An interviewee decided to end the interview in the middle of it because he felt insulted by the level of some of the questions that had been asked. would you hire him?

Some background:

What happened was this person was recommended to us as super genius software developer, but he was not a computer science graduate. In order to assess his skill level, we decided to ask questions from basic to advanced level to see where he would fit in with us. He felt insulted by the basic question and decided not to complete and left yelling. I'm wondering that is there any excuse for anyone to behave like that?

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    No I will not hire him because I didn't interview him. You did. Will you hire him? – rath Jan 2 at 16:07
  • Are you asking if the company is likely to hire him, or are you asking if the company should hire him? – mhwombat Jan 2 at 16:11
  • We didn't hire him in our team. What happened is he was recommended to us as super genius software developer, but he was not a computer science graduate, so we decided to ask questions from basic to advanced level to see where he will fit us. He felt insulted by the basic question and decided not to complete and yelling. I'm wondering that is there any excuse for him to behave like that? – Yasser Sinjab Jan 2 at 16:16
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    "Would you hire him?" doesn't make sense as a question. The interview didn't complete, how could you possibly make a decision? Also, even if you decided you wanted him, he apparently doesn't want you - so why would it matter? – dwizum Jan 2 at 16:48
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    What I'm trying to say is in our area is common to gave more value to XP instead of graduation. – LMaker Jan 2 at 19:08

No. Such a person is far too thin skinned to hire.

What if the person gets offended by a customer? What if the person gets offended by my boss and I'm the one that hired him? How would my boss feel if this person walks out because he doesn't like something the CEO says?

Nope, wouldn't risk it.

No matter how good a person is at the job, if they cannot get along with the team, or take offense to questions, they will not work out and any "genius" that they contribute will be far-offset by the fact that they simply will not be able to fit in with the company.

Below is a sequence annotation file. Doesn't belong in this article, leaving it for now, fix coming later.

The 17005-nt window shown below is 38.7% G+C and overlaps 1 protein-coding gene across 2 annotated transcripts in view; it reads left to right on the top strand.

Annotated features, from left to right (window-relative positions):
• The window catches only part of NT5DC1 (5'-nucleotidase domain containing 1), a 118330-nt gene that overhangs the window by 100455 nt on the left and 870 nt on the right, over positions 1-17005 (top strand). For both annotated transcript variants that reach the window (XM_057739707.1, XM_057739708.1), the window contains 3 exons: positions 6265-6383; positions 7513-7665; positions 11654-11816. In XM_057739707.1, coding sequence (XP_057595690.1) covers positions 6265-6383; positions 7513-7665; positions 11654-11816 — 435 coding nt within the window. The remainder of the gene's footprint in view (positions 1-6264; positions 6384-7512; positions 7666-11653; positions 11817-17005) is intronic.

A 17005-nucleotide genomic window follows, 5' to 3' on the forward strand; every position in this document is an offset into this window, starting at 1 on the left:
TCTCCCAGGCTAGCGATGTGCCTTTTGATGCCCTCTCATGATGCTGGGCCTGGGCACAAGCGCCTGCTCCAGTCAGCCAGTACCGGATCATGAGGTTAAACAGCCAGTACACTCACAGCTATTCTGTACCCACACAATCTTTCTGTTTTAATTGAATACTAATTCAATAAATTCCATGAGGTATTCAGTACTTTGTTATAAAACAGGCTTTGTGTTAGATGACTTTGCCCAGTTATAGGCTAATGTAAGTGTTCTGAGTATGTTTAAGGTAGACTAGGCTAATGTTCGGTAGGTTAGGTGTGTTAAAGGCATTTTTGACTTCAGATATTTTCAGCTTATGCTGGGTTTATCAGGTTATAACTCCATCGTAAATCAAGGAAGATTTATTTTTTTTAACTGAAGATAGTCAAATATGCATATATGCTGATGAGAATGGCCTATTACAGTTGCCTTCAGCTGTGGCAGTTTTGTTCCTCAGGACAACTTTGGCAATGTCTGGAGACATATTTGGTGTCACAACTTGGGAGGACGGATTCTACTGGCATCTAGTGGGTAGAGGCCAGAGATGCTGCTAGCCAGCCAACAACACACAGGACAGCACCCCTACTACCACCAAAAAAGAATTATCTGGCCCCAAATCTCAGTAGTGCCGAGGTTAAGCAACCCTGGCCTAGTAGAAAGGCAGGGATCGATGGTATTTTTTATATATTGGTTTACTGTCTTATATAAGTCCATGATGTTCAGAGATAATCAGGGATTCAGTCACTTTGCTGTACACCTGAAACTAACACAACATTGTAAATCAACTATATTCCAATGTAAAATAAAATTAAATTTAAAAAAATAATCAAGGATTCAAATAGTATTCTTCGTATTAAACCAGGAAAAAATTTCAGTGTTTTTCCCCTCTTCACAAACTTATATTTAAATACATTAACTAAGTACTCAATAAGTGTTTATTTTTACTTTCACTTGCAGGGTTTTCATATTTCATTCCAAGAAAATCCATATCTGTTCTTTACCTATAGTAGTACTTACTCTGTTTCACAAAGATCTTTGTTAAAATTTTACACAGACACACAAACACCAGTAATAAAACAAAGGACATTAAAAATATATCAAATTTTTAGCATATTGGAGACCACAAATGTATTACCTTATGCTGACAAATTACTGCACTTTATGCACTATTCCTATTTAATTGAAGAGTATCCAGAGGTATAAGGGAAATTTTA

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    You are in effect making a hiring decision based on information handed to you by another party who failed to run the interview. – maksimov Jan 2 at 17:39
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    I always believe in team. I don't mind if someone has ego. But keep it healthy. Keep the team and work environment healthy. – Yasser Sinjab Jan 2 at 17:40
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    @maksimov er, no. – Richard Says Reinstate Monica Jan 2 at 17:40
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    As a developer, I can tell you this person would be a terrible fit for any team. Being able to interact with other people on a basic level is the first test of a job interview. He failed that one right away. – Seano666 Jan 2 at 17:57
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    @Seano666 I'm an allegedly "great" programmer. Part of my current job was to train up a consultant we hired to assist me. He was not up to the job when he first started. I didn't shout at him, I didn't call him incompetent because he didn't know what I did, I brought him up to speed because we are a TEAM. I agree with you entirely. Oh, and welcome to TWP – Richard Says Reinstate Monica Jan 2 at 18:02

You are in the right to cut an interview in the middle of it if it is especially bad. That being said, that's basically telling the interviewers you are no longer interested in the position.

I would be actually concerned if I were to receive an offer after walking out an interview. Are they desperate enough to extend an offer to a candidate that did not even finish the interview?

  • Defining and interview is bad is subjective. What makes an interview bad? – Yasser Sinjab Jan 2 at 16:08
  • It can be anything that the interviewee considers offensively bad. There is no objective definition of a "bad" interview, can be anything from the candidate realizing the company misrepresented themselves to something more dramatic like being yelled at. – Victor S Jan 2 at 16:09
  • I agree with you that this is what we call a bad interview. But considering asking basic ABC programming questions is insulting and this is a bad interview I feel this is an issue. – Yasser Sinjab Jan 2 at 16:34
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    If I were a senior candidate, I could possibly, maybe, see that as a sign of the company not knowing what they wanted from me if they were asking about trivial stuff. I would not go into a yelling match or walk out though. But again, the candidate was offended enough to walk out. It's their problem, not yours. – Victor S Jan 2 at 16:40
  • If the interviewee is insulted and walks out, that makes it a bad interview. – gnasher729 Jan 2 at 16:53